Premier REBEC morning coffee
REBEC’s 5-minute interview with Petar Orlic, Real Estate Partner and Josip Stajfer, Real Estate Associate at Watson, Farley & Williams LLP
It was great to catch up with Aleksander Opsenica (the founder of the REBEC Real Estate conference in Belgrade, Serbia) and discuss ‘co-living’ and the question on everybody’s lips now: will co-living survive the Covid-19 pandemic? We really enjoyed the short, punchy interview format.
Our overall conclusion was: Yes! Not only will it survive but it will thrive in the medium/long term in any city where there is a demand for affordable living. As we emerge from the current pandemic, it is argued that co-living will be a much more favourable model for mixed-use buildings, where tenants can live, work and fulfil a gratifying way of life under one roof.
See below for the main parts of interview transcript.
REBEC – AO: What is co-living?
JOSIP STAJFER: Well, I always describe co-living as the merger of modern student accommodation and a boutique hotel. It’s a lifestyle centred around sharing residential space, with other like-minded individuals. You have your own room with shower but then you also share other spaces such as cinema room, gym, workzones and networking spaces. There is also a concierge, super-fast internet, a cleaning service and all the mod cons needed for a busy life in the 21st century.
REBEC – AO: Where did it come from?
PETAR ORLIĆ: Co-living probably emerged with the ‘co-working’ culture that has transformed offices in New York, London and Hong Kong. It is driven by a demand for affordable living in big cities. Let’s take London for example, the average price of property now in London is approximately £500,000. Average savings are approximately £5,000 and average salaries are approximately £36,00. You can do the maths but you can see that people cannot afford to buy. It is because of this 'savings/purchasing power' ratio that young professionals have are now described as ‘generation rent’ and are getting further away from ever being able to save a deposit to buy a house. However, they want to share efficient, modern, intelligent space with other like-minded tenants.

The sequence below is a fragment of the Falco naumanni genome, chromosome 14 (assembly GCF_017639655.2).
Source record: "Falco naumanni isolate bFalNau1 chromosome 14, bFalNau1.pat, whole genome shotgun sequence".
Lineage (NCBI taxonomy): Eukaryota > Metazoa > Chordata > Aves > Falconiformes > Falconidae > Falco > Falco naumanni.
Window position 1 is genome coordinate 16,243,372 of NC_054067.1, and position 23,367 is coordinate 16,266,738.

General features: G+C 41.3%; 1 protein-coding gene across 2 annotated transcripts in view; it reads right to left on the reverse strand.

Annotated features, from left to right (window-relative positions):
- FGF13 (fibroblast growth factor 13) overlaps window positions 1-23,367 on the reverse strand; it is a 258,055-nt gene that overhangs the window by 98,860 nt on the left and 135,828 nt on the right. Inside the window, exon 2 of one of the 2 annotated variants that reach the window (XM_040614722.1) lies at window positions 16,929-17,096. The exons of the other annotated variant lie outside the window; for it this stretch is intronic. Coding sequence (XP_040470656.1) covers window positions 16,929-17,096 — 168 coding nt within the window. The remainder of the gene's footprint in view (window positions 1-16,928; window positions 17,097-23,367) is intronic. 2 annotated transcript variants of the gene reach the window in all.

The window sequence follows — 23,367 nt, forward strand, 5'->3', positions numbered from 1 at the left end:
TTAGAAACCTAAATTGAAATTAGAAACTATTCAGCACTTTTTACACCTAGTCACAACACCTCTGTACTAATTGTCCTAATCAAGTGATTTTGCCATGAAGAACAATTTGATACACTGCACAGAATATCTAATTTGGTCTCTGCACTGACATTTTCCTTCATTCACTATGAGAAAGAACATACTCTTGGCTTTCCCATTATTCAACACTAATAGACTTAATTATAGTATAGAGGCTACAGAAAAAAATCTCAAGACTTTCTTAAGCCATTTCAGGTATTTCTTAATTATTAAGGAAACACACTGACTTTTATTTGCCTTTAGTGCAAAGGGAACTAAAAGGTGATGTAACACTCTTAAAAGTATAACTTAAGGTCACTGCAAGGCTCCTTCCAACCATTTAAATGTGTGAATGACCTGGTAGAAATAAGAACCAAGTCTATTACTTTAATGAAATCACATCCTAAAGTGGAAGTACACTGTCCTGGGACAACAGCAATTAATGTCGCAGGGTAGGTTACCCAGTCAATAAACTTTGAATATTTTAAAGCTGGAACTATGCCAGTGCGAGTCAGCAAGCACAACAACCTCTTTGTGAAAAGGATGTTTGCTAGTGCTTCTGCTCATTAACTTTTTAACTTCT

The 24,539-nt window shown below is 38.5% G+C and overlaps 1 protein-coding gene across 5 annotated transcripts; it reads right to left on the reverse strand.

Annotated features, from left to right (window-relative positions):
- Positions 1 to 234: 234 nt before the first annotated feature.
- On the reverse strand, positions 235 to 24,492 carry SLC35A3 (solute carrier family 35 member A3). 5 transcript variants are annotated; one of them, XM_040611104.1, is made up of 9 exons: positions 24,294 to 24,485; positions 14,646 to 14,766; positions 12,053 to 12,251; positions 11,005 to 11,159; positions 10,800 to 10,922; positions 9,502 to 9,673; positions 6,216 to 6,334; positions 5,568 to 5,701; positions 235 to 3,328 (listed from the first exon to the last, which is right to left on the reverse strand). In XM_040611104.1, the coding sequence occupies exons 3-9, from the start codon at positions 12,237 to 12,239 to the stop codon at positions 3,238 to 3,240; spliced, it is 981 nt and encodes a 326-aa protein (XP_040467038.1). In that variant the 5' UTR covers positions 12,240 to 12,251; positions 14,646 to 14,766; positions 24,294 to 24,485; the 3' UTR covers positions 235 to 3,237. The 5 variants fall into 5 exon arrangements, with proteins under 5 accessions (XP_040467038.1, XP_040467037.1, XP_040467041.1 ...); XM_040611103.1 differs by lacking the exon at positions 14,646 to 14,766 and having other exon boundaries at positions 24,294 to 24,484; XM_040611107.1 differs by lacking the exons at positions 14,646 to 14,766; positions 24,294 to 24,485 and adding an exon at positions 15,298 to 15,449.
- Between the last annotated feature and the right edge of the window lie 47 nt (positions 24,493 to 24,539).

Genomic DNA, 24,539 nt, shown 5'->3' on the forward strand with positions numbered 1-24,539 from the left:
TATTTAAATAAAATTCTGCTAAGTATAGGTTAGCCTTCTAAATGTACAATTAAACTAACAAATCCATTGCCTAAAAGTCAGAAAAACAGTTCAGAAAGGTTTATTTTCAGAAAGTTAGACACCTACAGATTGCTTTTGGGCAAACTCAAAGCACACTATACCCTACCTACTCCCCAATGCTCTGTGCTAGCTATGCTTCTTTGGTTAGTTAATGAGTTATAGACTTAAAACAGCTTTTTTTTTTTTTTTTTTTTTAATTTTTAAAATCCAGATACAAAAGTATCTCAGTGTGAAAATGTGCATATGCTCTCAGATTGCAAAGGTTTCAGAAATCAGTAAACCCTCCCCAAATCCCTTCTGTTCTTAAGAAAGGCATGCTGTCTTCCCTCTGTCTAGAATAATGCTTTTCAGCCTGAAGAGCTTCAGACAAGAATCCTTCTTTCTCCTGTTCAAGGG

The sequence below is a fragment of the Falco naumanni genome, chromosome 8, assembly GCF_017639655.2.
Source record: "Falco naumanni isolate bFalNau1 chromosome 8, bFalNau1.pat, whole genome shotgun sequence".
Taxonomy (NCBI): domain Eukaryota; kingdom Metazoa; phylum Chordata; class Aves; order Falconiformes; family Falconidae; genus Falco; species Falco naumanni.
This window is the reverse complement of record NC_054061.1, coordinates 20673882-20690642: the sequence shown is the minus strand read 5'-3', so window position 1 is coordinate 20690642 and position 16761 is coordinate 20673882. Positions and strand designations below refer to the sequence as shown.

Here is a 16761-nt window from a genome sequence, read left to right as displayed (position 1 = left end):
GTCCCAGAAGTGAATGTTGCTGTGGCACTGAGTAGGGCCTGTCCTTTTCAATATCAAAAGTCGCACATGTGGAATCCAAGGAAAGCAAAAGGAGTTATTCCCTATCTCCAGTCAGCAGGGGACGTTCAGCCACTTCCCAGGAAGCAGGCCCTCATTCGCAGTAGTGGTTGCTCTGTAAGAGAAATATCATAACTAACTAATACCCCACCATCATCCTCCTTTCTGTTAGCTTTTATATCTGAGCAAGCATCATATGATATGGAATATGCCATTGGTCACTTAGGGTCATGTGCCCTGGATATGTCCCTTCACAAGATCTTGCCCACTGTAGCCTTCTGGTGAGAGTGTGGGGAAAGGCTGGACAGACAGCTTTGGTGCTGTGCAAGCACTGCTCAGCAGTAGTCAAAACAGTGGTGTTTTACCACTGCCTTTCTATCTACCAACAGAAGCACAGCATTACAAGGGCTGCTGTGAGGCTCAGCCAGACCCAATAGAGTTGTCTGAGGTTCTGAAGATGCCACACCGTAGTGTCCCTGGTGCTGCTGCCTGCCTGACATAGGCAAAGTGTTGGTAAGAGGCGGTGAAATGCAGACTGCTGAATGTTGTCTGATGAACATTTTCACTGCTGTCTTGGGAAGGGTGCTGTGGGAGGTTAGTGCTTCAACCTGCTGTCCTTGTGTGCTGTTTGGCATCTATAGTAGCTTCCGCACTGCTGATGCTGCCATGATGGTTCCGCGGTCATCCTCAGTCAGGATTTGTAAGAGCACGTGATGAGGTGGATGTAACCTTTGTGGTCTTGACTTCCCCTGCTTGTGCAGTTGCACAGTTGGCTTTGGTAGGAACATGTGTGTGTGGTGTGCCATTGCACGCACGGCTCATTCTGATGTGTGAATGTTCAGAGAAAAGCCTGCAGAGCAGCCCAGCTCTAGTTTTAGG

REBEC – AO: So the main question on everyone’s lips at the moment is: will co-living survive the Covid-19 pandemic? What are your thoughts?
JOSIP STAJFER: As you would no doubt expect in any big debate, there are two schools of thought:
No 1- The Covid-19 pandemic has come and forced people living, in what are by design ‘tight knit’ communities, to stay 6ft apart. Some would say that the model is therefore not viable. Other, immediate problems in lockdown range from rent shortfalls to not being able to move in new tenants.
PETAR ORLIĆ: KHOWEVER, there is a second school of thought.
Lots of commentators believe that once these general problems, residential property related problems (such as rent shortfalls and the ability to move in tenants) – Once these problems are overcome, and we begin to overcome the pandemic, the co-living model will actually thrive. The small, but self-sufficient rooms, are excellent for ‘self-isolation’ and the superfast internet and access to all your mod cons, provide an environment which is perfect for ‘working from home’. I think the pandemic has brought this style of agile working to the forefront of people’s minds and this will be a much more established way of working post Covid -19. More importantly, it is argued by many that this model will thrive in the medium/long term in any city where there is a demand for affordable living. Youn professionals are forced into renting and they would rather rent some co-living space that a room in a standard house.
REBEC – AO: Does that include cities in SEE?
PETAR ORLIĆ: Yes, any city where there is a problem with affordability – that could be Belgrade, Bucharest, Sofia or Zagreb. There are many commentators that believe as we emerge from the current pandemic, co-living will be the ‘go-to’ model for mixed-use buildings in the future; where tenants can eat live, work, socialise and exercise – i.e. have a fulfilling life all under one roof.
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